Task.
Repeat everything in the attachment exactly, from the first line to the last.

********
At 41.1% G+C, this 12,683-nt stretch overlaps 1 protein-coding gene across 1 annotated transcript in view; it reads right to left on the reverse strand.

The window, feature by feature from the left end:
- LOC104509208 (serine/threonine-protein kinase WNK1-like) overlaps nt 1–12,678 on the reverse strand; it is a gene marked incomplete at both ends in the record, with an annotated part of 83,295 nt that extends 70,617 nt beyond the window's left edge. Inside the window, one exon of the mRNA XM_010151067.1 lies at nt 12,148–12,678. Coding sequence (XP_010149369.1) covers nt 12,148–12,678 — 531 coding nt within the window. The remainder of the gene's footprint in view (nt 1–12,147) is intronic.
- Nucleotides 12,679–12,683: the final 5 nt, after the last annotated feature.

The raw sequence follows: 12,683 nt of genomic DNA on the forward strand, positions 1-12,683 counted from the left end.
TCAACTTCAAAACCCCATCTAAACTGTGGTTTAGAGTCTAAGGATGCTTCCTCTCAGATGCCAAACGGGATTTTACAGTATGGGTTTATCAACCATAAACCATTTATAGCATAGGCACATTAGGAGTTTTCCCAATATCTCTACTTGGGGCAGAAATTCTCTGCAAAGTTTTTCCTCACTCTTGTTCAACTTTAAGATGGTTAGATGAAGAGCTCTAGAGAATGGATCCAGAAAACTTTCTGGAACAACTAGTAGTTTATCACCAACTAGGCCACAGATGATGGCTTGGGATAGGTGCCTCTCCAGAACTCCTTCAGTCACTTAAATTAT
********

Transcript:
At 41.1% G+C, this 12,683-nt stretch overlaps 1 protein-coding gene across 1 annotated transcript in view; it reads right to left on the reverse strand.

The window, feature by feature from the left end:
- LOC104509208 (serine/threonine-protein kinase WNK1-like) overlaps nt 1–12,678 on the reverse strand; it is a gene marked incomplete at both ends in the record, with an annotated part of 83,295 nt that extends 70,617 nt beyond the window's left edge. Inside the window, one exon of the mRNA XM_010151067.1 lies at nt 12,148–12,678. Coding sequence (XP_010149369.1) covers nt 12,148–12,678 — 531 coding nt within the window. The remainder of the gene's footprint in view (nt 1–12,147) is intronic.
- Nucleotides 12,679–12,683: the final 5 nt, after the last annotated feature.

The raw sequence follows: 12,683 nt of genomic DNA on the forward strand, positions 1-12,683 counted from the left end.
TCAACTTCAAAACCCCATCTAAACTGTGGTTTAGAGTCTAAGGATGCTTCCTCTCAGATGCCAAACGGGATTTTACAGTATGGGTTTATCAACCATAAACCATTTATAGCATAGGCACATTAGGAGTTTTCCCAATATCTCTACTTGGGGCAGAAATTCTCTGCAAAGTTTTTCCTCACTCTTGTTCAACTTTAAGATGGTTAGATGAAGAGCTCTAGAGAATGGATCCAGAAAACTTTCTGGAACAACTAGTAGTTTATCACCAACTAGGCCACAGATGATGGCTTGGGATAGGTGCCTCTCCAGAACTCCTTCAGTCACTTAAATTAT